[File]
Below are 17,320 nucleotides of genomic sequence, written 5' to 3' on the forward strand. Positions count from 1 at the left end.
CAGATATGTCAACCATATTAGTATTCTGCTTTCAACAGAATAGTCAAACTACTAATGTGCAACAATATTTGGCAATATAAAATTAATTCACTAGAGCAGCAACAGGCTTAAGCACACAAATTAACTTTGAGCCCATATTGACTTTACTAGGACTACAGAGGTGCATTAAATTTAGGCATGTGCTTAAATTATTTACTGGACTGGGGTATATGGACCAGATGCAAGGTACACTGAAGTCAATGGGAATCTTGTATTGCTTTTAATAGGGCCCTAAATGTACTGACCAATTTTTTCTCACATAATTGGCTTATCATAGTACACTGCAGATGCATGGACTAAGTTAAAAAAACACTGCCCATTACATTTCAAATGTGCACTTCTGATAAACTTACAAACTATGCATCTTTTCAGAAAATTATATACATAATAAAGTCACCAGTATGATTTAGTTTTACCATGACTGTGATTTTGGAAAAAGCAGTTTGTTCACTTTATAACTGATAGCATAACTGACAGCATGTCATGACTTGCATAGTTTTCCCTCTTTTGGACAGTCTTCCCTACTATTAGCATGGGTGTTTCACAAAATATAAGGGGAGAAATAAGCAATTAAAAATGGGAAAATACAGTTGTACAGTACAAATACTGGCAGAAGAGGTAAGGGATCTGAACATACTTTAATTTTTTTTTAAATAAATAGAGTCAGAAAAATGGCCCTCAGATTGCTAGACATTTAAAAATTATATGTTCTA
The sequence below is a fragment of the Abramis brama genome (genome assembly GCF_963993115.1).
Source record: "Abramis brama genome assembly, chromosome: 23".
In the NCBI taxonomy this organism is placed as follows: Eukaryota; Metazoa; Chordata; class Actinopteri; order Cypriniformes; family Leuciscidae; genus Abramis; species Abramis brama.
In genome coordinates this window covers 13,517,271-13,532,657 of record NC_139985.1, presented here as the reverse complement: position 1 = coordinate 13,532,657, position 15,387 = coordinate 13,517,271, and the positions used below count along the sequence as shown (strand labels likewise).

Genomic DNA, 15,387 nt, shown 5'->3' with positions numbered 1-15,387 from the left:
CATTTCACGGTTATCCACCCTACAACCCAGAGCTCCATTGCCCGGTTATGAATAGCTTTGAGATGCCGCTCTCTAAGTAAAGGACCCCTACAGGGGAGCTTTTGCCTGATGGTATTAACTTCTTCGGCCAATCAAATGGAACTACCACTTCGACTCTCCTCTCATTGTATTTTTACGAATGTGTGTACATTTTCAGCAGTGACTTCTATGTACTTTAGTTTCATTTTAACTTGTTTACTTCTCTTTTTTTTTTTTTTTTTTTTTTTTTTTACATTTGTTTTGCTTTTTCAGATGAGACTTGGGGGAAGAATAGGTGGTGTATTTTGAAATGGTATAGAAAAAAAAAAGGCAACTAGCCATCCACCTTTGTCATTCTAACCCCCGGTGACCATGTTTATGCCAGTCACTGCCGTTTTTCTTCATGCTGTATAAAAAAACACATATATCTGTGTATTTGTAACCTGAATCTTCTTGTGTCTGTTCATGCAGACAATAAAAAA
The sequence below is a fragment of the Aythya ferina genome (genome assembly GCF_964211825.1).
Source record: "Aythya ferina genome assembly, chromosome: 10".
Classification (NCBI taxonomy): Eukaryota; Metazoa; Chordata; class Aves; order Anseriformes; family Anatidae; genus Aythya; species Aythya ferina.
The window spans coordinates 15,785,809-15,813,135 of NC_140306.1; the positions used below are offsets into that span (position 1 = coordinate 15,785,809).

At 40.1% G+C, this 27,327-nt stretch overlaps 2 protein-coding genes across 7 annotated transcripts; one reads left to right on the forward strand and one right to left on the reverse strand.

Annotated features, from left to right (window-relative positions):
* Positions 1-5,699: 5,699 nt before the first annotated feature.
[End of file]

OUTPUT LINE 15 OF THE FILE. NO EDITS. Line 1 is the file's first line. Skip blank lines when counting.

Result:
* Positions 1-5,699: 5,699 nt before the first annotated feature.